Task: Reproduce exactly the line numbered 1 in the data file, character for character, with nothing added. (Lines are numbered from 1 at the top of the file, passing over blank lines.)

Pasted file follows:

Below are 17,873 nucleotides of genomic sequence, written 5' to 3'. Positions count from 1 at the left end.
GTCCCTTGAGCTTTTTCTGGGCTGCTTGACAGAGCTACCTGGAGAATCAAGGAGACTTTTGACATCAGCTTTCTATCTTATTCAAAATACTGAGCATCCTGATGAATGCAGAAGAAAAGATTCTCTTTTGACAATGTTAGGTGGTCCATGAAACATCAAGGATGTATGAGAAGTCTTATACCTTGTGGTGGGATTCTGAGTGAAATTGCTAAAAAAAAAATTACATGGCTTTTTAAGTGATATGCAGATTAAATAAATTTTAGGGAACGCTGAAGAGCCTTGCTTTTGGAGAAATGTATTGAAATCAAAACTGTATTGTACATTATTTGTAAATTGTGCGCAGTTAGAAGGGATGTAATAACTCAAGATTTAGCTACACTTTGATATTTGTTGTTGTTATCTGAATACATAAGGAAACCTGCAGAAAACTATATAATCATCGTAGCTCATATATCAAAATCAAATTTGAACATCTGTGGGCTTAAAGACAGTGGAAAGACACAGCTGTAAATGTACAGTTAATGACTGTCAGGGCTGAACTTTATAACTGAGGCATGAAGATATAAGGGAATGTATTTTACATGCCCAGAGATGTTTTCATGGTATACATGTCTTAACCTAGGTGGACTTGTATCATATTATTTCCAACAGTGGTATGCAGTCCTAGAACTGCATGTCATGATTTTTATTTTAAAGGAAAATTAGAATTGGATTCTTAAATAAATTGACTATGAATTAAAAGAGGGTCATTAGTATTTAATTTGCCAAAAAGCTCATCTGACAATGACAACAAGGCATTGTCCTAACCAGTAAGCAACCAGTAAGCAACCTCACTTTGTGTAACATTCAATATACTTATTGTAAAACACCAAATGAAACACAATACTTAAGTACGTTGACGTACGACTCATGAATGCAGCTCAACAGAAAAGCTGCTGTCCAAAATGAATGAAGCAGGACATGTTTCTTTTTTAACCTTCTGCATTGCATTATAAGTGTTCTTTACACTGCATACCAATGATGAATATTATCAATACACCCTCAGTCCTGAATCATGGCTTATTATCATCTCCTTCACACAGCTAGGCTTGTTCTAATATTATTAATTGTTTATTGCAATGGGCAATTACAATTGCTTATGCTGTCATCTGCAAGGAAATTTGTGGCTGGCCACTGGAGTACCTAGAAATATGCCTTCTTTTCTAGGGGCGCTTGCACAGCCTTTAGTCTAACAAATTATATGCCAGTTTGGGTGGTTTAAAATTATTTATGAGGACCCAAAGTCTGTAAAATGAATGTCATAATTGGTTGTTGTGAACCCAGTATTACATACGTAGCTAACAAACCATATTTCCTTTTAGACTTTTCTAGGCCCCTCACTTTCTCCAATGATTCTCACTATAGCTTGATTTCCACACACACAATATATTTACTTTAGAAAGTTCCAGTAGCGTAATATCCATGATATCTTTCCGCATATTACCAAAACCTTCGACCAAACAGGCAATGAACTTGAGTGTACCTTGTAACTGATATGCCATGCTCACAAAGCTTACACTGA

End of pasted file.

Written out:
Below are 17,873 nucleotides of genomic sequence, written 5' to 3'. Positions count from 1 at the left end.